Language Flash

This one was fun guys, you should totally join in–post your response to yesterday’s prompt in the comments!

It was my second night on a stool in the new bar. Well, the bar wasn’t new, it was just new to me. And judging by the drapes on the wall of the basement, the ratty rugs, and the leaking bean bag chairs, nothing about this place had been new for a very long time. It didn’t much matter though since it was run out of the basement of a friend of this guy’s and they just served free booze to all their friends. Occasionally people would chip in when they had the money, but mostly the alums from their school kept the booze stocked so the underclassmen didn’t have to pay to get drunk.

I know this sounds all kinds of sketchy, but it’s not, promise. It might have been a lot sketchier except that the entire contingent of patrons was comprised of complete geeks who were much more interested in swapping stories of their latest experiment or LARPing game than getting in the pants of some freshman girl.

And that really seemed to be all that they talked about. Never classes, or work. And it was only occasionally what brew they had going in their test tubes. More likely than not, you’d walk in the back door and down the tight staircase (if you’re over six foot, watch your head) and trip into a conversation about game mechanics and combat.

“Don’t you remember those ‘zed? That game was wicked. I thought for sure you’d have been dead but you’d buffed your regen counter to the point that no one could get a kill shot! And then you were up and took all those poor NPCs out and they had no idea what hit them.”

“I know! But you were really brilliant as the General. Too bad you had to be an NPC, stupid work getting in the way of a perfectly good 10 day. You should have been there, cutting your usual swath through the undergrads.”

“They should develop a mechanic for distance play, for people like me who have to work from fuck-nowhere Canada every week.”

This was LARPing–Live Action Role Playing. To be clear, we’re talking about people who get together, write complicated plot lines and character bios (up to 70 or so) and then run a live game that can take anywhere from 2 hours to 10 days where students and alumni are running around the school firing nerf darts and disc guns at each other, forming alliances, solving puzzles, and generally freaking the hell out of exchange students.

It took me a few conversations to actually understand what these people were talking about: ‘zed referred to the enemy characters in a particular game kind of like zombies; NPC was non-player character or basically just a person wandering around without personal game objectives and were there to move the plot along; mechanics were how the game functioned since you obviously couldn’t actual kill your classmates; buffing your stats meant doing something to get creative with the mechanics in your favor. Luckily, I was a girl who enjoyed gaming, so I could understand a lot of what they were talking about in a general sense since a good majority of the functionality was taken directly from those tabletop and console type games. But then you run into odd subjects, like the love mechanic.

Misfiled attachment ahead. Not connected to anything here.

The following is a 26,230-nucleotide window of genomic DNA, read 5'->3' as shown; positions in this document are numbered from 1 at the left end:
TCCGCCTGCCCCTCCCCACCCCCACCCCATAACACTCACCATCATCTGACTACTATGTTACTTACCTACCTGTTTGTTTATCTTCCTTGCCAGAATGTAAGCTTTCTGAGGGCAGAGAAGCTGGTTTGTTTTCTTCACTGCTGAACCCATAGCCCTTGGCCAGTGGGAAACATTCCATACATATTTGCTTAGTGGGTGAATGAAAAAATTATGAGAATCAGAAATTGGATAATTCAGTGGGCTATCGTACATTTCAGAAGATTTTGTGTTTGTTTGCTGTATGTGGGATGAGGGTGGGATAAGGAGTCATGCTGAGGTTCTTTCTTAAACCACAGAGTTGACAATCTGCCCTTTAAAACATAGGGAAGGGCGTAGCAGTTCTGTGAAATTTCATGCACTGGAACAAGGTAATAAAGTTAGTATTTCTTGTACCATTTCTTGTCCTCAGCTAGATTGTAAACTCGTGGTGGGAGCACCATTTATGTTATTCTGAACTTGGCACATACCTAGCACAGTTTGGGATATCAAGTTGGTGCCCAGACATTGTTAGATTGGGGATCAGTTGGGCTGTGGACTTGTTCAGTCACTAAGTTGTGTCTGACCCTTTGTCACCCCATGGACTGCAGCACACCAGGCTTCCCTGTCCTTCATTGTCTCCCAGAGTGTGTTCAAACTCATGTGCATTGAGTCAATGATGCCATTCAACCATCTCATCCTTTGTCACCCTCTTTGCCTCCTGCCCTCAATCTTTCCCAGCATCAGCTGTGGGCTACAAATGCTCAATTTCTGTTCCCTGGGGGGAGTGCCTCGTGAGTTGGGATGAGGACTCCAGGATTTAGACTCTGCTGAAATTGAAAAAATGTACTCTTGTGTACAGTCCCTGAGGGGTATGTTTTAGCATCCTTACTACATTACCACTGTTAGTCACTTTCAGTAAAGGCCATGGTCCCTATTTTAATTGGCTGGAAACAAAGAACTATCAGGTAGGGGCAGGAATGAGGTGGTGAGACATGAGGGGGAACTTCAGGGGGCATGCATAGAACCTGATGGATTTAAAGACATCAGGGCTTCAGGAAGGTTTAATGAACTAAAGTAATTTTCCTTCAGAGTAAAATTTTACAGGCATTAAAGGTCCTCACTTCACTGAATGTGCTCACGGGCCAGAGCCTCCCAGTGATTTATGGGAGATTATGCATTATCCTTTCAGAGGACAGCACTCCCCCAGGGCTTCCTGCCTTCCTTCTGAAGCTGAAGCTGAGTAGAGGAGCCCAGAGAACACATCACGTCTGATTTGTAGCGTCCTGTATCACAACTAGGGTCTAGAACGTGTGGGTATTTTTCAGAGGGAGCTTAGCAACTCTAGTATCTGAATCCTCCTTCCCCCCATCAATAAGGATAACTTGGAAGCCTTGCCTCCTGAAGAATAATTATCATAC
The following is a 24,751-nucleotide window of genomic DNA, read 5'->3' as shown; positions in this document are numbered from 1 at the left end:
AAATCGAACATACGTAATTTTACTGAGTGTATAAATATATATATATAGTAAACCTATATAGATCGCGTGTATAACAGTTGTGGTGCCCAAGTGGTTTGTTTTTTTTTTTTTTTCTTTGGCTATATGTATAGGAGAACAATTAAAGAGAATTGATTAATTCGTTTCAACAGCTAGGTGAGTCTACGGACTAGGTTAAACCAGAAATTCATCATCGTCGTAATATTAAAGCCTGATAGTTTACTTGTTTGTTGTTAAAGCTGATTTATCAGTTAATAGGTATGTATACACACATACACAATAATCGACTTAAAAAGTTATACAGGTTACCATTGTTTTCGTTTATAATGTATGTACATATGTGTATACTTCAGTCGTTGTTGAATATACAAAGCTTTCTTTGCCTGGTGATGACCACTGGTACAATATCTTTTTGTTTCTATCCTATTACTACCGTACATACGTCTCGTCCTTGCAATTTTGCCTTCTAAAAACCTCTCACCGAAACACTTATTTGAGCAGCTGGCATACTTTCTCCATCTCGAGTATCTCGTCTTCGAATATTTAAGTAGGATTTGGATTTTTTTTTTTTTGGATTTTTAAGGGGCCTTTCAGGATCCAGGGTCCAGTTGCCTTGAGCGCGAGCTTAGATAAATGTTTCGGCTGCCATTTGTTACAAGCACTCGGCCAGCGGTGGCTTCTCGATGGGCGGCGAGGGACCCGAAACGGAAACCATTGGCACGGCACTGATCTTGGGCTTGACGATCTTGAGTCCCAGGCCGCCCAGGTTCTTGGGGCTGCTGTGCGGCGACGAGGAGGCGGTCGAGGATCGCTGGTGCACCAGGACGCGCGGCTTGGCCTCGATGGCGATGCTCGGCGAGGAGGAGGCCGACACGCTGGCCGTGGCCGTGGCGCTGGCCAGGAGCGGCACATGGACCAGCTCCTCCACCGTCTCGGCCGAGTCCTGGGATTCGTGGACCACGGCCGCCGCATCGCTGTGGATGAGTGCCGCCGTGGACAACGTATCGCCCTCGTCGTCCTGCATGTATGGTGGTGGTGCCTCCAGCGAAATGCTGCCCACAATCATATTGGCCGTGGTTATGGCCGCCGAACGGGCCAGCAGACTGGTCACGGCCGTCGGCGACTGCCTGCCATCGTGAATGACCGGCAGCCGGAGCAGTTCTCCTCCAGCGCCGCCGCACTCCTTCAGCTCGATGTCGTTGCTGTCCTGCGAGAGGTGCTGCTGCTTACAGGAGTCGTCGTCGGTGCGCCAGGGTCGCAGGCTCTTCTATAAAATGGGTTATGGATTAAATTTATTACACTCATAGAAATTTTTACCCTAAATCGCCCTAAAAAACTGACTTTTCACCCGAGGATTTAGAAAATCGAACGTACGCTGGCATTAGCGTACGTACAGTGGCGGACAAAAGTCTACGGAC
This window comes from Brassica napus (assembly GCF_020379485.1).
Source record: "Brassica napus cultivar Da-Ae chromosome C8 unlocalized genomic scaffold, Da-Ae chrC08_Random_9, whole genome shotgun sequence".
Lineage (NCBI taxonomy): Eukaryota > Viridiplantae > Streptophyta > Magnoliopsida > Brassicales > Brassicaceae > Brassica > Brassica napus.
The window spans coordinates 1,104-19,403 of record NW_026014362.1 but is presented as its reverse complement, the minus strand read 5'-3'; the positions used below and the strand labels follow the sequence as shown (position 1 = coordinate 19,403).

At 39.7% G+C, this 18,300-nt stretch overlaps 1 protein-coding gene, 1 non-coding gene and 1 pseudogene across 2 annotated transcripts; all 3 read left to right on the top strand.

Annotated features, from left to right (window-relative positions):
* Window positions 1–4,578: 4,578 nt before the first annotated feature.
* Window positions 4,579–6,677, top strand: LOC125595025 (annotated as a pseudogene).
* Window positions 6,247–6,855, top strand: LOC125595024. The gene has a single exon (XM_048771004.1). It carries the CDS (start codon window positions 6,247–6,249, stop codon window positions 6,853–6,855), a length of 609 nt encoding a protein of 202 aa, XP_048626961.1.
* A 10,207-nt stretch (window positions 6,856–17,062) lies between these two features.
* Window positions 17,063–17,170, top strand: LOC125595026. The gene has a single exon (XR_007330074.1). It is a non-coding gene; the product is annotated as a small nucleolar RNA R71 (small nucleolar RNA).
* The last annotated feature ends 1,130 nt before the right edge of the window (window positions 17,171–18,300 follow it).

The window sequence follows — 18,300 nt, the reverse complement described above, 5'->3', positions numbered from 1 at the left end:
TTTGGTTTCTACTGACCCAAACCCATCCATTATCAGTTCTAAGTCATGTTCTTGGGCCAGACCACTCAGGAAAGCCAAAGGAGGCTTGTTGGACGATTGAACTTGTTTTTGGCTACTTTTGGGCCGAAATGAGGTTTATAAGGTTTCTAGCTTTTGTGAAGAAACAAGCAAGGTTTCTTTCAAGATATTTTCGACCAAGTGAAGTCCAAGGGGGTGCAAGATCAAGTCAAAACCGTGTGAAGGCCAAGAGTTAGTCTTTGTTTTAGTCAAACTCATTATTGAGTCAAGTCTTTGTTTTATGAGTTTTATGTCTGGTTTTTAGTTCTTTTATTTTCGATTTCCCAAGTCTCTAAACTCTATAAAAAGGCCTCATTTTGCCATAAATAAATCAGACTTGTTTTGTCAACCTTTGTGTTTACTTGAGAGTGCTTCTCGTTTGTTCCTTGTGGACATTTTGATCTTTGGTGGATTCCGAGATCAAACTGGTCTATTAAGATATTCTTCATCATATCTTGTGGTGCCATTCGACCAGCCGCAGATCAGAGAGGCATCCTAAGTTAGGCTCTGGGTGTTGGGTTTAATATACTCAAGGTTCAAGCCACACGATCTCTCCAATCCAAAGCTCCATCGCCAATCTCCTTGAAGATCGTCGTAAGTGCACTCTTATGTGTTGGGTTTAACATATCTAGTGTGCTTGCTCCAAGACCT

You can’t very well have two people who don’t actually know each other get their characters to seduce each other for information. Particularly with just how socially awkward these geeks were. Maybe some lubed up frat boy could have handled it, but not these kids. So mechanics were introduced to handle these situations, such as backrubs.

“Do you remember Kai? God, I was such a man-whore. I was seducing all these women to get the formulas and I had kind of staked out this one classroom for the mechanic, but then their commandant found out and stormed the place? The look on their faces when they came through the door with their guns out and saw her totally face planted on the table while I went to town on her back, that was hilarious.”

“Well you do give good backrubs.”

And they all talked about this as if it was the most normal, mundane events. Like you or I might talk about what happened at work, or rehash a game of flag football. Except they talk as though they are those characters. The reference to Kai? That was his character’s name. But they just keep talking as if he and Kai were interchangeable and the events of the game truly happened. And the conversation flowed smoothly and quickly through game after game while they got drunk.

I know I drifted in and out of the conversations; I didn’t have any knowledge of the games they had played and I found their complete suspension of disbelief a bit uncomfortable, even as a writer, so I would occasionally just stop paying attention. A phrase here or there would jump out and I might sometimes ask for more clarification on a point of reference or a game, but for the most part I just nursed my drink in the corner.

It was at one of these times that I noticed a slight change in how they were talking that caught my attention. It sounded like one of their friends had gotten hurt in one of the games.

“Yeah, he’s doing fine now, got some good scars for it though.”

“Wait, so, did this actually happen?”

“Ha! Yeah. His girlfriend stabbed him seven times while he was asleep, he woke up, got the knife away from her, then restrained her until the cops got there. Kind of hilarious.”

“Didn’t she have a crossbow in the mail, too?”

“I know! Completely inept and no patience. The crossbow would have been way more cool.”

“Seriously. If he had been dating one of the girls from our school, she would have gotten the job done right on the first stab.”

There was a round of agreement from the crew at the bar and I just sat back into my dark corner again, seriously rethinking some recent romantic decisions.

Screen grab from the movie Role Models